The price of success for Apple

Interesting juxtaposition right now between Apple’s ebook price-fixing trial underway in New York and its negotiations with the record companies and music publishers as it seeks to launch its web-radio/music-streaming service.

In the ebook case, Apple is arguing — in effect if not as a matter of law — that it had to help the publishers raise ebook prices for the good of the business. “Apple should be applauded and not condemned for its beneficial impact on the ebook market,” its attorney Orin Snyder insisted in his opening statement.  Before Apple entered the business, he claimed, the market was “headed nowhere good,” under the near-monopoly control of Amazon. Since Apple helped break Amazon’s grip, many more competitors have started selling ebooks, from “little brownstones in Vermont” to “solo authors acting without a publisher.”

If the reports on its negotiations with the record labels and publishers are true, meanwhile, Apple may — in effect — be about to help the music companies raise prices in the music streaming business as well, at least at the wholesale level. And someone might well claim that it, too, would be for the good of the business.

The music trade Billboard reported over the weekend that Apple has reached a deal with Warner Music Group and its publishing arm Warner/Chappell Music late last week covering the Warner catalog. According to the report, the terms call for Apple to pay the record company a per-stream rate of 0.16 cents. That’s in line with the deal it reportedly struck with Universal Music in April. But it’s higher than the 0.12 cents per stream that the leading web-radio service Pandora pays the labels.

On the publishing side, Apple agreed to pay Warner/Chappell a percentage of its ad revenue that is more than twice the 4 percent Pandora pays, according to the Billboard report (Apple is yet to reach a publishing deal for the Universal catalog).

Pandora, of course, never negotiated with the labels. Instead, it operates under the compulsory license for web radio and pays the royalty rate set out by statute. That arrangement has made almost no one happy, however. The labels and artists claim the statutory per-stream royalty rate is far too low while Pandora claims the current arrangement makes it impossible for it to make a profit.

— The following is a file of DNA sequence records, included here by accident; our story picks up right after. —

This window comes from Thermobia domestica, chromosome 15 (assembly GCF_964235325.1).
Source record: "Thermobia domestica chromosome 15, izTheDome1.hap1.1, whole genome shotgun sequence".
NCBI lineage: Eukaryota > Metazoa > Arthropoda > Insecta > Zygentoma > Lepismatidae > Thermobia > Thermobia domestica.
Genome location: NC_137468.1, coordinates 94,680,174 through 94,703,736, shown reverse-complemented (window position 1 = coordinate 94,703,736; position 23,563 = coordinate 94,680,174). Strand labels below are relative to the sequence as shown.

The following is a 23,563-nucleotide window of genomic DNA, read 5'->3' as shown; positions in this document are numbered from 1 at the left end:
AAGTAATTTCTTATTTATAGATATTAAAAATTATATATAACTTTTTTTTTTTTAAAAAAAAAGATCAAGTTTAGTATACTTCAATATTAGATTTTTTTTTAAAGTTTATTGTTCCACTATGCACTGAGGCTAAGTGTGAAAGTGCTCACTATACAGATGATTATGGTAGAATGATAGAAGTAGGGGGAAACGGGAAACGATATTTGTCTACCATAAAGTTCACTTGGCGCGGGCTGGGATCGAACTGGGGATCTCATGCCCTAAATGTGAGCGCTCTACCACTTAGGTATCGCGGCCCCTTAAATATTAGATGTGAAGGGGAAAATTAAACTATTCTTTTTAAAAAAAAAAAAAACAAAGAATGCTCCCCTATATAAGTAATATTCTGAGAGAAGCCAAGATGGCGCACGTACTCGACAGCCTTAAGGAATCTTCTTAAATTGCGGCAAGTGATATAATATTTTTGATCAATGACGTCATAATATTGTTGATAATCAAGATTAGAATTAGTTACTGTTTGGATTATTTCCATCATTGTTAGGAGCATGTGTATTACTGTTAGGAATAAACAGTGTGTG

Pandora, in fact, is pushing a bill in Congress, the Internet Radio Fairness Act, that would do away with the per-stream royalty altogether and set the radio or internet radio as a percentage of gross revenue earned by a service, similar to what satellite radio pays. It has also sued ASCAP seeking to roll back the performance royalties it pays to songwriters and performers. The record companies and the publishers claim those changes would result in even less revenue going to rights owners and creators and want Pandora to pay more than it does now, not less.

Apple originally sought an even lower per-stream royalty from the labels than Pandora pays (Apple’s service is expected to include functionality that is not covered by the compulsory license for internet radio so it had no choice but to negotiate directly with the labels). But the labels complained that would put them in an awkward position in their battle with Pandora: if a lower rate were good enough for Apple, why not everyone else? While anxious to have Apple in the market to help grow the business, the labels don’t want it growing on the current terms.

So the two sides came up with a new formula, in which Apple is paying more than the law requires for its ad-supported streaming service, presumably in exchange for keeping a bigger cut of whatever other revenues its iTunes streaming service generates.

If it works, the labels and the publishers would have a pretty good counter-argument to Pandora’s claim that it is unable to make money at the current statutory royalty rate: If Apple can pay more and still make a profit, why should the law continue to allow other web-radio services to pay less?